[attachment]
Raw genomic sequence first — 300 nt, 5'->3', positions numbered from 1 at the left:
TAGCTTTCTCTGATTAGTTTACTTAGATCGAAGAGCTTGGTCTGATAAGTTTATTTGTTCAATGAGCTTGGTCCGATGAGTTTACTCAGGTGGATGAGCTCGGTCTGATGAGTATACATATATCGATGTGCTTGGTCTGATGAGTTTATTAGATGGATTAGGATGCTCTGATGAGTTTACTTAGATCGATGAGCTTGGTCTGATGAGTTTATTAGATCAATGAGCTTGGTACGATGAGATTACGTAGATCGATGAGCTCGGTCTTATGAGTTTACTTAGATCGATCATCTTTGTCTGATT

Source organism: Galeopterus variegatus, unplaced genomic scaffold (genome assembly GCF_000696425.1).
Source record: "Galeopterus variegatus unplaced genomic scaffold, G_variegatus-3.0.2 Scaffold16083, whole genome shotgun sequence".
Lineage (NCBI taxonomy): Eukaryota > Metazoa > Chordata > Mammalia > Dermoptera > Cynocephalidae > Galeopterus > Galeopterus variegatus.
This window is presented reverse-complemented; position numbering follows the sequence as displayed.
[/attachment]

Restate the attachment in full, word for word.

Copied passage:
Raw genomic sequence first — 300 nt, 5'->3', positions numbered from 1 at the left:
TAGCTTTCTCTGATTAGTTTACTTAGATCGAAGAGCTTGGTCTGATAAGTTTATTTGTTCAATGAGCTTGGTCCGATGAGTTTACTCAGGTGGATGAGCTCGGTCTGATGAGTATACATATATCGATGTGCTTGGTCTGATGAGTTTATTAGATGGATTAGGATGCTCTGATGAGTTTACTTAGATCGATGAGCTTGGTCTGATGAGTTTATTAGATCAATGAGCTTGGTACGATGAGATTACGTAGATCGATGAGCTCGGTCTTATGAGTTTACTTAGATCGATCATCTTTGTCTGATT

Source organism: Galeopterus variegatus, unplaced genomic scaffold (genome assembly GCF_000696425.1).
Source record: "Galeopterus variegatus unplaced genomic scaffold, G_variegatus-3.0.2 Scaffold16083, whole genome shotgun sequence".
Lineage (NCBI taxonomy): Eukaryota > Metazoa > Chordata > Mammalia > Dermoptera > Cynocephalidae > Galeopterus > Galeopterus variegatus.
This window is presented reverse-complemented; position numbering follows the sequence as displayed.